In an article titled “Is this the Golden Age for Higher Education?” recently published in the Chronicle for Higher Education, Dr. Stephen Brint, a professor of sociology and public policy at UC Riverside, argues that despite the pessimism in media outlets regarding the usefulness and alleged biases on university campuses, colleges are stronger than ever and won’t be going anywhere anytime soon. During an exclusive interview with the Highlander, Brint continued to highlight various examples of how institutions of higher learning across America have successfully overcome various contemporary challenges with impressive levels of resiliency.
One issue that has recently garnered attention is the high amount of research that is generated on college campuses every year. In his article, Brint claims that universities consistently outrank private think-tanks and other government-funded research labs in both volume of data and quality of innovation. He attributes this primarily to a strong culture of curiosity and intellectual freedom in various colleges across the country today.
Colleges have not escaped criticism, as tuition continues to outpace the rate of inflation and students increasingly rely on both private and public loan programs to help alleviate rising costs. However, Brint does not believe that this is so much a symptom of university policy itself rather than politics. “When you look at rising tuition, it almost always increases the most during recessionary periods, which is also when the government has far less money to dole out for colleges,” he said. “Most of the disparities in affordability vary the most between Democratic and Republican states, where attitudes about taxation and government spending couldn’t be starker.”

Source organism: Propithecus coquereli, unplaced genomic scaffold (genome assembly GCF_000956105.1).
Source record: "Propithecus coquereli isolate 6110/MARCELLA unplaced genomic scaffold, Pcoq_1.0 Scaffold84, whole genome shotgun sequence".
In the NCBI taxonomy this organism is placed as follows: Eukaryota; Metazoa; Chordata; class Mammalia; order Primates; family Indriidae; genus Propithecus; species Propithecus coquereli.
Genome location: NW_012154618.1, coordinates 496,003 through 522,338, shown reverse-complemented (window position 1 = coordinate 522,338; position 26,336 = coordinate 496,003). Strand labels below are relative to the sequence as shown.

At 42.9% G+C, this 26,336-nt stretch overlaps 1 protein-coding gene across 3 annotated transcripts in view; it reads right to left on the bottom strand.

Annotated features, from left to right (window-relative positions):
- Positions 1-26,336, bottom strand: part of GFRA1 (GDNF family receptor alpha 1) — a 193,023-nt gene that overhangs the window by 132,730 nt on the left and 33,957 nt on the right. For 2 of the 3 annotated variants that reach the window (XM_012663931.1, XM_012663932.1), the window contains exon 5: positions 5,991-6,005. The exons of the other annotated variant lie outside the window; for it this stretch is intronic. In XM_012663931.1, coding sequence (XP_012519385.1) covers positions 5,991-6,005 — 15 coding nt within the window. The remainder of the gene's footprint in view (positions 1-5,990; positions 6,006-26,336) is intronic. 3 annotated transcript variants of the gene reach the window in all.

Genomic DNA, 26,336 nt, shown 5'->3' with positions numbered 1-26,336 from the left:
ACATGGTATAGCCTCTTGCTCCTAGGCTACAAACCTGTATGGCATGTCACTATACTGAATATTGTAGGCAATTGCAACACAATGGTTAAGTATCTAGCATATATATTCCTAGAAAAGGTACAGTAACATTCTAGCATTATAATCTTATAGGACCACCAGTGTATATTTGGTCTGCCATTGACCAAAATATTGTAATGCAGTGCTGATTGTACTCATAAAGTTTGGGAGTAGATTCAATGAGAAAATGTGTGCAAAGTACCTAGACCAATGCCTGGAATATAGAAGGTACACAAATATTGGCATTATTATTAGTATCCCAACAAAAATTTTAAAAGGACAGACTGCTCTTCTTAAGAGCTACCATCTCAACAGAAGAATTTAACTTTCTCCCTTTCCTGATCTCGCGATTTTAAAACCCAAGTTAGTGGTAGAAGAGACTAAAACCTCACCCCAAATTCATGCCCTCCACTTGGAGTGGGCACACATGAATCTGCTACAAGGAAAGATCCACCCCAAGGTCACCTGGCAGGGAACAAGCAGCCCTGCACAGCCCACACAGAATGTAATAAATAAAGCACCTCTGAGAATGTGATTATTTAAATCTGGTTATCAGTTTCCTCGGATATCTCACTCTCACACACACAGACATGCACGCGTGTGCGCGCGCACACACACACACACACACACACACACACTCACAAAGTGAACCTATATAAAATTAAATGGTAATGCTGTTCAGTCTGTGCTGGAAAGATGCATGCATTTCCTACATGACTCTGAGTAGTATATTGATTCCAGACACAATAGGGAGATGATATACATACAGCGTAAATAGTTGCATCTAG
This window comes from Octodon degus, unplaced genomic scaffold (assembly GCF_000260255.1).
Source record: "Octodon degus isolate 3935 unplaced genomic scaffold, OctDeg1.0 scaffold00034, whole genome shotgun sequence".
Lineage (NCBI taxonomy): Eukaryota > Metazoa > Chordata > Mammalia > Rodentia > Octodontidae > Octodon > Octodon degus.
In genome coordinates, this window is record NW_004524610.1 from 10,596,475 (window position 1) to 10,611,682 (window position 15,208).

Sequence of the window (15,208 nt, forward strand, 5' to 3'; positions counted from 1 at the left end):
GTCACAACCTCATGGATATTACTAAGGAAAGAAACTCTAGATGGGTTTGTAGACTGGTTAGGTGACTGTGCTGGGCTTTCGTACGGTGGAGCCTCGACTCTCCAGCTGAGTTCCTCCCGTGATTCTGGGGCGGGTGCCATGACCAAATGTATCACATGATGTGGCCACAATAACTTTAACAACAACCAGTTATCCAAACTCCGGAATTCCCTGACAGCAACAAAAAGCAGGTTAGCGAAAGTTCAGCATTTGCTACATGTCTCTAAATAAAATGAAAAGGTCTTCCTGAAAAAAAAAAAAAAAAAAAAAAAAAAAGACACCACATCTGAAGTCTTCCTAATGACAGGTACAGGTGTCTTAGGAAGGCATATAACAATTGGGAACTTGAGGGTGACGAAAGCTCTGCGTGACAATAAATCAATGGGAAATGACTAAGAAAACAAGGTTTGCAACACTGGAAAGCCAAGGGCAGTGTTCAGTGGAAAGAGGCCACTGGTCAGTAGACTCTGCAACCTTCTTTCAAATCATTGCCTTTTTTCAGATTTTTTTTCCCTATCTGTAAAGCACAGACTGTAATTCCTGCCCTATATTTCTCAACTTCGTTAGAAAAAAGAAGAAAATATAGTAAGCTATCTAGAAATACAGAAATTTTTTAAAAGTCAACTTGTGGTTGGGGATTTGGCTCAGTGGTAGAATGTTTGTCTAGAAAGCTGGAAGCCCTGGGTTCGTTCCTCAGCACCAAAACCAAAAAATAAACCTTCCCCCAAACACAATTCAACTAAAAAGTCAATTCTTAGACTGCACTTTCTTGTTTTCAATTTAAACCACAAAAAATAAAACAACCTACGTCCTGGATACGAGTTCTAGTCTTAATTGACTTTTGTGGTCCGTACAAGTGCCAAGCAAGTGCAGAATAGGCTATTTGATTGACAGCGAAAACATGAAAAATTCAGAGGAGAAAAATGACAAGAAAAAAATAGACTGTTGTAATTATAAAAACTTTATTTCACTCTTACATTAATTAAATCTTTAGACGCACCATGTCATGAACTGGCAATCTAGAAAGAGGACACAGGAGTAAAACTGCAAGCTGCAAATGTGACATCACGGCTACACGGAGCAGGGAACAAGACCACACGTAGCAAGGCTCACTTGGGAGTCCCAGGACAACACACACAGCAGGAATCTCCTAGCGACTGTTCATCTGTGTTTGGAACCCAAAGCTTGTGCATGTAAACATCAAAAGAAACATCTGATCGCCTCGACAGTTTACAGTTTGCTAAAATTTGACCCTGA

Brint acknowledges that tuition will continue to be a problem that universities will struggle to find the perfect solution for. He is skeptical of free college plans for two reasons: “It’s welfare for the rich, and free community colleges tend to have a lower quality of education compared to state universities.” However, Brint believes that more funding in general towards Pell Grants and various other aid programs can only help, not hurt. “It’s important to realize that when you remove tuition completely, student motivation may, in certain cases, decrease,” he stated. “Many European countries have free tuition colleges, but they lack the prestigious names that we have here in America because there’s a serious difference in both effort and quality.”
Brint also has a message to young graduates who are worried about debt — it will pay off, and the difference couldn’t be greater. “All the research shows that students who earn a bachelor’s degree earn at least $1 million more in their lifetimes than students without college experience,” he explained. “If we assume that the average student takes about $50,000 in loans over a four-year period, that’s still an excellent return-on-investment.” He also argues that the vast majority of students struggling to repay debts are those taking on masters or doctorate degrees, or students who’ve never finished college or attended for-profit schools. Conversely, students who pursue advanced degrees often earn several times the salary of the average bachelor’s graduate.
One of the solutions that Brint proposes is a “universal income contingent loan repayment” program, which would essentially only require college debts to be paid off for graduates or families who have earned above a certain threshold. A similar proposal that is often used across Europe is the “graduate tax,” which basically allows students to attend college for free, but are required to pay a certain percentage of their income back to the university once they’re employed.
Despite these challenges, Brint remains optimistic, and believes that our institutions of higher learning are fully equipped to find the right solutions. Brint concluded that this is what universities have been doing since the beginning of their existence — inventing new ideas to solve new problems.